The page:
Manchester United plan to change club badge and return 'Football Club' in effort to dispel Glazer business belief

Term was removed from the badge in 1998 but United's owners now plan to reintroduce it to try and win over fans that they are not just about business

Manchester United are hoping to change their club badge by restoring the words ‘Football Club’ 15 years after removing it in a hope of dispelling the belief that the Glazer family are only interested in business rather than their rich history.

Owner Joel Glazer is behind the plans to alter the crest which was last redesigned in 1998, when ‘Football Club’ was removed from the original badge.

Chief Executive Ed Woodward has confirmed that that United have reservations over the current badge, which was introduced seven years before the Glazers took control of the club.

“I didn’t like that change of badge,” said Woodward. “Joel didn’t like that change. We will look at that and have a think about that. We are a football club, not a business.

“I described it to our staff that we are a 135-year-old club and that’s what you have to remember,” continued Woodward. “We are a football club, a club with a capital C.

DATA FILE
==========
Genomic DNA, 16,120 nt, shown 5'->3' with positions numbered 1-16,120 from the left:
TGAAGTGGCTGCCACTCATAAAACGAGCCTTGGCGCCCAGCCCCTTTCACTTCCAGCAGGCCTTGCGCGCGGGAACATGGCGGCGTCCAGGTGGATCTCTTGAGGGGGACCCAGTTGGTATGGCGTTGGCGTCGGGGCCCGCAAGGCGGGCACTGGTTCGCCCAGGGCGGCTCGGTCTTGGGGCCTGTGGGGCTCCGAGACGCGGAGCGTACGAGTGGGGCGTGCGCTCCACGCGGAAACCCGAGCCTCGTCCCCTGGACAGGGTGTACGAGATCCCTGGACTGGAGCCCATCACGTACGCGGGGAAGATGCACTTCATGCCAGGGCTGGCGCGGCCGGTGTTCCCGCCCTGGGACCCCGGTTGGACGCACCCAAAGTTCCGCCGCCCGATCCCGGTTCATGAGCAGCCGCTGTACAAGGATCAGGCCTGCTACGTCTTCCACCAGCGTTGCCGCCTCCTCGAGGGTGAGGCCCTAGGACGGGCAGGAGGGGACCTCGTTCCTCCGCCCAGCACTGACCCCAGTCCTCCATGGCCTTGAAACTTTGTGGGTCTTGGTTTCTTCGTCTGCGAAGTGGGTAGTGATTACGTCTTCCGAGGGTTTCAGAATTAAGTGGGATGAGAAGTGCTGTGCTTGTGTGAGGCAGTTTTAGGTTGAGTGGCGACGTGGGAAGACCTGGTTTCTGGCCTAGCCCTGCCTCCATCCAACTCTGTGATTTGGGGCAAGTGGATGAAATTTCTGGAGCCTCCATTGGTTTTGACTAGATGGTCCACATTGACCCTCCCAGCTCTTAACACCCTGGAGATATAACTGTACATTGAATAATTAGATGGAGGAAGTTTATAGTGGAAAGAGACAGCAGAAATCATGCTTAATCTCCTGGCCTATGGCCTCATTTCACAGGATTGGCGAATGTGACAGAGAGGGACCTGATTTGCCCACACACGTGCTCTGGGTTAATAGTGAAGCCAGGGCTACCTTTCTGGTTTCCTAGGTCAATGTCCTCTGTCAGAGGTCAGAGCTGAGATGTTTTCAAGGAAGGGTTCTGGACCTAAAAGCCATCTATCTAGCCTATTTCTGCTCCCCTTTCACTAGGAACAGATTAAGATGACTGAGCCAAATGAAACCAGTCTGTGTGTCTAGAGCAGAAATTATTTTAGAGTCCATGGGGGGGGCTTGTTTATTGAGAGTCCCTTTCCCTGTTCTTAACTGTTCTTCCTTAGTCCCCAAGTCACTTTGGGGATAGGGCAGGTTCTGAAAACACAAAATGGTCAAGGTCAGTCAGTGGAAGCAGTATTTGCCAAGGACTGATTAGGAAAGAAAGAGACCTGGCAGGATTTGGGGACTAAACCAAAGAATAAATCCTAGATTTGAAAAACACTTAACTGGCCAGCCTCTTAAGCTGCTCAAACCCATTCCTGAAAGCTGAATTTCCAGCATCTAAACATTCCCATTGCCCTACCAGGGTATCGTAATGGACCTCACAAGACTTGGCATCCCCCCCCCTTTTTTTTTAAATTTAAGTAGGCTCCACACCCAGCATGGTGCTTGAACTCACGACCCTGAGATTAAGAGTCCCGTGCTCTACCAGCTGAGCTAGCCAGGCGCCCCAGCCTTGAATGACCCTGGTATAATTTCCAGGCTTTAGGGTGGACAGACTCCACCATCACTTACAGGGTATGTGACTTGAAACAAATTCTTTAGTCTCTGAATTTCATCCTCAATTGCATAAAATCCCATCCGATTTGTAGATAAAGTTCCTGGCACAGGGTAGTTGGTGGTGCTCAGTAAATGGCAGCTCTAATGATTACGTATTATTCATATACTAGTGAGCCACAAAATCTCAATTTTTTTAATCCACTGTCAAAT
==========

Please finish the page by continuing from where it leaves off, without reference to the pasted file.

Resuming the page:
“Strapped to that is a commercial business that’s going to fund a lot of the player purchases going forward here and we have to be supportive of both.

“We’ve got to make sure they co-exist together but don’t impact each other and that’s where we are trying to balance it.”

United were ridiculed when they removed the term from the badge that had stood for 43 years, with the reason being it was easier to digitally reproduce it with ‘Manchester United’ in bigger letters.

The Glazer family – made up of three brothers who effectively run the club after their father Malcolm purchased it – have come under heavy criticism from sections of the Old Trafford faithful for building up the club’s debt, although both Sir Alex Ferguson and David Moyes have praised them for their work.

United’s valuation has soared beyond £1bn but despite interest from bidders in China and Qatar, Woodward insists that the Glazer's have no intention of selling the club.

“They are long-term owners, together with our other shareholders,” he admitted. “They first bought the club eight years ago and there won’t be any change for many, many years.”

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